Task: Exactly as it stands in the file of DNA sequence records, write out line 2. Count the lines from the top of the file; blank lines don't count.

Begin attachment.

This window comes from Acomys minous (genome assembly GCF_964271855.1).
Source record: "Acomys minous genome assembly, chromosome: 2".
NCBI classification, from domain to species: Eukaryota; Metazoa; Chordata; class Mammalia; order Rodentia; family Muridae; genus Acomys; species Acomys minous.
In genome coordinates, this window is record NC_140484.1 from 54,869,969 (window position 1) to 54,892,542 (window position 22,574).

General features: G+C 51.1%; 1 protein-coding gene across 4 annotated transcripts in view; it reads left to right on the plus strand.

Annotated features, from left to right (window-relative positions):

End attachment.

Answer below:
Source record: "Acomys minous genome assembly, chromosome: 2".